This will be especially important as the world gets warmer. While conflict is the biggest driver of hunger globally, climate threats loom large. About 80% of the world’s population most at risk from crop failures and hunger from climate change are in sub-Saharan Africa, South Asia, and Southeast Asia, according to a 2022 World Bank article.
As well as being good for biodiversity, regenerative agriculture reduces carbon emissions and therefore can be a tool to fight climate change in the short and long term. Regenerative farming on 40% of the world’s cropland would save around 600 million tons of emissions, equivalent to Germany’s carbon footprint, according to the World Economic Forum.
It also sequesters carbon emissions, meaning it draws down carbon from the atmosphere. Regenerative agriculture practices applied at scale could draw down more than 10% of all human-caused carbon emissions over the next 25 years.
Tackling extreme weather
In Kenya, the nonprofit Farm Africa is running regenerative farming projects, training thousands of smallholder farmers to use more sustainable methods after initially training 100 village-based advisors who spread the tools and information to do so.
Patrick Nyaga, the project’s coordinator, says that traditional methods include using oxen to plow the soil, but regenerative farming minimizes tillage, avoiding the exposure of the soil, to prevent it from losing moisture.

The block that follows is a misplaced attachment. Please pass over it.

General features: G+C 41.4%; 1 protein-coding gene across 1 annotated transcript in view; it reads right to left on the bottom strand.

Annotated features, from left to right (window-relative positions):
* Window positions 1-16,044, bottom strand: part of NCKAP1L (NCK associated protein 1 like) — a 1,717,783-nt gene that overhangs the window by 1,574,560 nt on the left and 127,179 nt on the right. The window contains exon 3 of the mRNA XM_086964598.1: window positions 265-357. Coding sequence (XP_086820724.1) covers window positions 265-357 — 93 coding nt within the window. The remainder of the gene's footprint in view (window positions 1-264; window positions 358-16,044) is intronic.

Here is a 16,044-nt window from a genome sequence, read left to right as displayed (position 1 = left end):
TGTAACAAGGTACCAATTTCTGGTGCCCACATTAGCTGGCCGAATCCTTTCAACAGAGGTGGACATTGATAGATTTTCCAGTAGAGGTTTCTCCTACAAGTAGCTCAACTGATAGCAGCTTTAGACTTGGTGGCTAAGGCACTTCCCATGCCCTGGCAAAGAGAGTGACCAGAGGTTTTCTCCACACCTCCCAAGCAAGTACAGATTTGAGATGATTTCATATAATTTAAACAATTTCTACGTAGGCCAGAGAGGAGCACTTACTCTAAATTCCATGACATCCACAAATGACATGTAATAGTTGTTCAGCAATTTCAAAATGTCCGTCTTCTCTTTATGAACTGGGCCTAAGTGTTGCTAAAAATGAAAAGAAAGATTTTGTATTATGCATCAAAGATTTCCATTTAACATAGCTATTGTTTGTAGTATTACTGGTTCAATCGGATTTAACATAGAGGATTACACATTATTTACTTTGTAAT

It’s vital that farms keep their soil healthy and water is conserved in the face of unpredictable weather patterns, Nyaga says.
“Climate change is a reality all over and therefore rainfall patterns have changed, we no longer have regular rainfall patterns,” he says. “Farmers are not able to grow stable crops in abundance … that means they don't have a reliable income.”
Rosenow said that where CRS is working in Central America, the impact of extreme weather such as heavy rainfall is exacerbated by degraded land, in turn making communities even more vulnerable to floods.
“Where my work is focused in Central America, it's estimated that over 75% of the agricultural soils are degraded due to deforestation and the clearing of land for agriculture on the steep hillsides of the region,” Rosenow says.
This leads to hillsides which are eroded and dry.